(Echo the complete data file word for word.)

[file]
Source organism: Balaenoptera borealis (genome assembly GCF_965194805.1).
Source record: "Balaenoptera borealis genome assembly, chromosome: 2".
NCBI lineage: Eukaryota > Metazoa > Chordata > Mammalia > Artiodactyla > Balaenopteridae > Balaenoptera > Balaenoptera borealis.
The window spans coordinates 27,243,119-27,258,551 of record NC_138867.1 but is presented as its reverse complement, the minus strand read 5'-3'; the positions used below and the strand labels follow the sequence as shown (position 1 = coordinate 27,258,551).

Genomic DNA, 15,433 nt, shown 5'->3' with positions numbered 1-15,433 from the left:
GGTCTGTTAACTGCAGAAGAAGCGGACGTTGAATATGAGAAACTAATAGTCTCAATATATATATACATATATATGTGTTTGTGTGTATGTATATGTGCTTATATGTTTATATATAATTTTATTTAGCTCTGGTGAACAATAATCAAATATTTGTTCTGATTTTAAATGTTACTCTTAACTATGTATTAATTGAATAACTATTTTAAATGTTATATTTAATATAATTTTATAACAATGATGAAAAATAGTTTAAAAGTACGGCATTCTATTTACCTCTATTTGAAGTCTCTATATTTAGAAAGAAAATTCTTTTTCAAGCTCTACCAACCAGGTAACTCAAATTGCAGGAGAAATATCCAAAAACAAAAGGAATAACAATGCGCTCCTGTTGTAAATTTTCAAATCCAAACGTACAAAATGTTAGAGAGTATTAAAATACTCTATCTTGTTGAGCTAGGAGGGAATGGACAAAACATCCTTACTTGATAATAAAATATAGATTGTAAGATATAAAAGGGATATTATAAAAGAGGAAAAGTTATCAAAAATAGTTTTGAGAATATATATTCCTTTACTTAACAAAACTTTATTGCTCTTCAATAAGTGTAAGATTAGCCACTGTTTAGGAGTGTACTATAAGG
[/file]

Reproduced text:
Source organism: Balaenoptera borealis (genome assembly GCF_965194805.1).
Source record: "Balaenoptera borealis genome assembly, chromosome: 2".
NCBI lineage: Eukaryota > Metazoa > Chordata > Mammalia > Artiodactyla > Balaenopteridae > Balaenoptera > Balaenoptera borealis.
The window spans coordinates 27,243,119-27,258,551 of record NC_138867.1 but is presented as its reverse complement, the minus strand read 5'-3'; the positions used below and the strand labels follow the sequence as shown (position 1 = coordinate 27,258,551).

Genomic DNA, 15,433 nt, shown 5'->3' with positions numbered 1-15,433 from the left:
GGTCTGTTAACTGCAGAAGAAGCGGACGTTGAATATGAGAAACTAATAGTCTCAATATATATATACATATATATGTGTTTGTGTGTATGTATATGTGCTTATATGTTTATATATAATTTTATTTAGCTCTGGTGAACAATAATCAAATATTTGTTCTGATTTTAAATGTTACTCTTAACTATGTATTAATTGAATAACTATTTTAAATGTTATATTTAATATAATTTTATAACAATGATGAAAAATAGTTTAAAAGTACGGCATTCTATTTACCTCTATTTGAAGTCTCTATATTTAGAAAGAAAATTCTTTTTCAAGCTCTACCAACCAGGTAACTCAAATTGCAGGAGAAATATCCAAAAACAAAAGGAATAACAATGCGCTCCTGTTGTAAATTTTCAAATCCAAACGTACAAAATGTTAGAGAGTATTAAAATACTCTATCTTGTTGAGCTAGGAGGGAATGGACAAAACATCCTTACTTGATAATAAAATATAGATTGTAAGATATAAAAGGGATATTATAAAAGAGGAAAAGTTATCAAAAATAGTTTTGAGAATATATATTCCTTTACTTAACAAAACTTTATTGCTCTTCAATAAGTGTAAGATTAGCCACTGTTTAGGAGTGTACTATAAGG